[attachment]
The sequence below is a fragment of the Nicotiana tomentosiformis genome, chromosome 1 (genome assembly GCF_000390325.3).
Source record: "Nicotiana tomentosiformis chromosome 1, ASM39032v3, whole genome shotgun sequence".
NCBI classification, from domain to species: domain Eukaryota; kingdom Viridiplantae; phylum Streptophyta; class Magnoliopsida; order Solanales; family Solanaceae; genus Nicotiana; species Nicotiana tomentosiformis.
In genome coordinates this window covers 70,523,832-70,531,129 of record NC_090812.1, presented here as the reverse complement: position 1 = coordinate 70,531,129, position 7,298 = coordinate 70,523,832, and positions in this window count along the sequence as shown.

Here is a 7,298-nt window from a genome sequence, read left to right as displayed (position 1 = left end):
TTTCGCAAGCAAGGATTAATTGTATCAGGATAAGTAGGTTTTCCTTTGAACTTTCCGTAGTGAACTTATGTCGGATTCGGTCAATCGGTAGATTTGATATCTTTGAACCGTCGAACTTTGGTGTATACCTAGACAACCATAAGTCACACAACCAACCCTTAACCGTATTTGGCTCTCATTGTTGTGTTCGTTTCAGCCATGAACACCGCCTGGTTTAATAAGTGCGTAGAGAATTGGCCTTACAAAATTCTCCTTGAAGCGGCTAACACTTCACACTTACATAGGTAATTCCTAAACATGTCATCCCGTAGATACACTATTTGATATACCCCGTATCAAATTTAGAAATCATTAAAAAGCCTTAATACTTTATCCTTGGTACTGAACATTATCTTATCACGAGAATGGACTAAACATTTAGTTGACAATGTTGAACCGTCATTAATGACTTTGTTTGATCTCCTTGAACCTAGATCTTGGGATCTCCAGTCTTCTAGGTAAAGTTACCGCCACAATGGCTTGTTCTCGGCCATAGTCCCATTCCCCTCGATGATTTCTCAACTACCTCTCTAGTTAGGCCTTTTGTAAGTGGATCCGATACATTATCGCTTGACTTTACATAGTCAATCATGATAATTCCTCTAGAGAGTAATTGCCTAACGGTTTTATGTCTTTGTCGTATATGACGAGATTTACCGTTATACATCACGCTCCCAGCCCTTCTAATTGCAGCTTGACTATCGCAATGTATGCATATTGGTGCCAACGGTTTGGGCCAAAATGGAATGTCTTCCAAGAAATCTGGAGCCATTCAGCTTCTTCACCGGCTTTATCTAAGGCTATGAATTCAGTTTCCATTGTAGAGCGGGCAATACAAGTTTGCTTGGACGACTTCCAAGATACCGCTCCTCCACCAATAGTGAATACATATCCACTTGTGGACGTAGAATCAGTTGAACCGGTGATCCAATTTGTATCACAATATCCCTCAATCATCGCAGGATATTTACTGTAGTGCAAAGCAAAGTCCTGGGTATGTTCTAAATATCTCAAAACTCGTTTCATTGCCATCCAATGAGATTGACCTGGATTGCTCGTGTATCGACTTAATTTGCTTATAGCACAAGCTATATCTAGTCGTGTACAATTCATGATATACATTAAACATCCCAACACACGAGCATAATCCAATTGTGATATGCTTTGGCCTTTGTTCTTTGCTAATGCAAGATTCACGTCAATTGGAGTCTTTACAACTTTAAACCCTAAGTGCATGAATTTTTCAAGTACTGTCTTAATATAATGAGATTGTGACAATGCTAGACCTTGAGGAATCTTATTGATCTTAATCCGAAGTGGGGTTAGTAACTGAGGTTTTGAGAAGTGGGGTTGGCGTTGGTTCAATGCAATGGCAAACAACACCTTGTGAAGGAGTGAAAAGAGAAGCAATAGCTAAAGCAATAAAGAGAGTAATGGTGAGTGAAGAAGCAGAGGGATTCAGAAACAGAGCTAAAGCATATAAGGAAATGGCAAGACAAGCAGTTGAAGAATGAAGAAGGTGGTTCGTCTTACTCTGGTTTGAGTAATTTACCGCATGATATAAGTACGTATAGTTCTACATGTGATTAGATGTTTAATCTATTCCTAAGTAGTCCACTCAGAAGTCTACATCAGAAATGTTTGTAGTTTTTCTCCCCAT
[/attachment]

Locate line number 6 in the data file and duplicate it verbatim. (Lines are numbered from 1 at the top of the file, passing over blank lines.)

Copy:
TTTCGCAAGCAAGGATTAATTGTATCAGGATAAGTAGGTTTTCCTTTGAACTTTCCGTAGTGAACTTATGTCGGATTCGGTCAATCGGTAGATTTGATATCTTTGAACCGTCGAACTTTGGTGTATACCTAGACAACCATAAGTCACACAACCAACCCTTAACCGTATTTGGCTCTCATTGTTGTGTTCGTTTCAGCCATGAACACCGCCTGGTTTAATAAGTGCGTAGAGAATTGGCCTTACAAAATTCTCCTTGAAGCGGCTAACACTTCACACTTACATAGGTAATTCCTAAACATGTCATCCCGTAGATACACTATTTGATATACCCCGTATCAAATTTAGAAATCATTAAAAAGCCTTAATACTTTATCCTTGGTACTGAACATTATCTTATCACGAGAATGGACTAAACATTTAGTTGACAATGTTGAACCGTCATTAATGACTTTGTTTGATCTCCTTGAACCTAGATCTTGGGATCTCCAGTCTTCTAGGTAAAGTTACCGCCACAATGGCTTGTTCTCGGCCATAGTCCCATTCCCCTCGATGATTTCTCAACTACCTCTCTAGTTAGGCCTTTTGTAAGTGGATCCGATACATTATCGCTTGACTTTACATAGTCAATCATGATAATTCCTCTAGAGAGTAATTGCCTAACGGTTTTATGTCTTTGTCGTATATGACGAGATTTACCGTTATACATCACGCTCCCAGCCCTTCTAATTGCAGCTTGACTATCGCAATGTATGCATATTGGTGCCAACGGTTTGGGCCAAAATGGAATGTCTTCCAAGAAATCTGGAGCCATTCAGCTTCTTCACCGGCTTTATCTAAGGCTATGAATTCAGTTTCCATTGTAGAGCGGGCAATACAAGTTTGCTTGGACGACTTCCAAGATACCGCTCCTCCACCAATAGTGAATACATATCCACTTGTGGACGTAGAATCAGTTGAACCGGTGATCCAATTTGTATCACAATATCCCTCAATCATCGCAGGATATTTACTGTAGTGCAAAGCAAAGTCCTGGGTATGTTCTAAATATCTCAAAACTCGTTTCATTGCCATCCAATGAGATTGACCTGGATTGCTCGTGTATCGACTTAATTTGCTTATAGCACAAGCTATATCTAGTCGTGTACAATTCATGATATACATTAAACATCCCAACACACGAGCATAATCCAATTGTGATATGCTTTGGCCTTTGTTCTTTGCTAATGCAAGATTCACGTCAATTGGAGTCTTTACAACTTTAAACCCTAAGTGCATGAATTTTTCAAGTACTGTCTTAATATAATGAGATTGTGACAATGCTAGACCTTGAGGAATCTTATTGATCTTAATCCGAAGTGGGGTTAGTAACTGAGGTTTTGAGAAGTGGGGTTGGCGTTGGTTCAATGCAATGGCAAACAACACCTTGTGAAGGAGTGAAAAGAGAAGCAATAGCTAAAGCAATAAAGAGAGTAATGGTGAGTGAAGAAGCAGAGGGATTCAGAAACAGAGCTAAAGCATATAAGGAAATGGCAAGACAAGCAGTTGAAGAATGAAGAAGGTGGTTCGTCTTACTCTGGTTTGAGTAATTTACCGCATGATATAAGTACGTATAGTTCTACATGTGATTAGATGTTTAATCTATTCCTAAGTAGTCCACTCAGAAGTCTACATCAGAAATGTTTGTAGTTTTTCTCCCCAT